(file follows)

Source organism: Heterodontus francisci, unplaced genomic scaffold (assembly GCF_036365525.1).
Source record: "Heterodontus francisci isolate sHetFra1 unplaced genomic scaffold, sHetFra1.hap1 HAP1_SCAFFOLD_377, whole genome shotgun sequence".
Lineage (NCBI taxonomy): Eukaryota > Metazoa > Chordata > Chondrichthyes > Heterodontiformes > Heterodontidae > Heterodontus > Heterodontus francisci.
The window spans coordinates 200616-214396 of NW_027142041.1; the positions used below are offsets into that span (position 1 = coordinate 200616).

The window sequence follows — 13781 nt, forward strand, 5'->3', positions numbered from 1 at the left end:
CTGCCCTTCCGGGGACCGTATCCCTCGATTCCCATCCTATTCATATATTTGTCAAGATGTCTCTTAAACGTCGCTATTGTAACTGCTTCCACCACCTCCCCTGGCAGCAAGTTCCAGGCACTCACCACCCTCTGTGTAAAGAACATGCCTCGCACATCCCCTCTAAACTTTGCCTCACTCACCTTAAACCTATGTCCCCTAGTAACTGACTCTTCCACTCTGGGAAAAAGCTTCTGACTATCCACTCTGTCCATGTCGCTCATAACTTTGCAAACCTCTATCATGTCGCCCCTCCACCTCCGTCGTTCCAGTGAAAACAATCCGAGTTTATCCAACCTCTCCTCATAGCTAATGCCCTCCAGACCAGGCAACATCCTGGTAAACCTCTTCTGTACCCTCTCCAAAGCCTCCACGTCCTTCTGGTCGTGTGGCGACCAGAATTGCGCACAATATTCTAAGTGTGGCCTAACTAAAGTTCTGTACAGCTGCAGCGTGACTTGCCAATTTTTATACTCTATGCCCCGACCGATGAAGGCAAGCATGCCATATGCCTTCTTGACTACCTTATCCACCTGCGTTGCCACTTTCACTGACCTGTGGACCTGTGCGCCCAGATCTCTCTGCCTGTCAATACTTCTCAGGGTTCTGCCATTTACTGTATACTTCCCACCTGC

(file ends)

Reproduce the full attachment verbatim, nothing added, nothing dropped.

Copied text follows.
Source organism: Heterodontus francisci, unplaced genomic scaffold (assembly GCF_036365525.1).
Source record: "Heterodontus francisci isolate sHetFra1 unplaced genomic scaffold, sHetFra1.hap1 HAP1_SCAFFOLD_377, whole genome shotgun sequence".
Lineage (NCBI taxonomy): Eukaryota > Metazoa > Chordata > Chondrichthyes > Heterodontiformes > Heterodontidae > Heterodontus > Heterodontus francisci.
The window spans coordinates 200616-214396 of NW_027142041.1; the positions used below are offsets into that span (position 1 = coordinate 200616).

The window sequence follows — 13781 nt, forward strand, 5'->3', positions numbered from 1 at the left end:
CTGCCCTTCCGGGGACCGTATCCCTCGATTCCCATCCTATTCATATATTTGTCAAGATGTCTCTTAAACGTCGCTATTGTAACTGCTTCCACCACCTCCCCTGGCAGCAAGTTCCAGGCACTCACCACCCTCTGTGTAAAGAACATGCCTCGCACATCCCCTCTAAACTTTGCCTCACTCACCTTAAACCTATGTCCCCTAGTAACTGACTCTTCCACTCTGGGAAAAAGCTTCTGACTATCCACTCTGTCCATGTCGCTCATAACTTTGCAAACCTCTATCATGTCGCCCCTCCACCTCCGTCGTTCCAGTGAAAACAATCCGAGTTTATCCAACCTCTCCTCATAGCTAATGCCCTCCAGACCAGGCAACATCCTGGTAAACCTCTTCTGTACCCTCTCCAAAGCCTCCACGTCCTTCTGGTCGTGTGGCGACCAGAATTGCGCACAATATTCTAAGTGTGGCCTAACTAAAGTTCTGTACAGCTGCAGCGTGACTTGCCAATTTTTATACTCTATGCCCCGACCGATGAAGGCAAGCATGCCATATGCCTTCTTGACTACCTTATCCACCTGCGTTGCCACTTTCACTGACCTGTGGACCTGTGCGCCCAGATCTCTCTGCCTGTCAATACTTCTCAGGGTTCTGCCATTTACTGTATACTTCCCACCTGC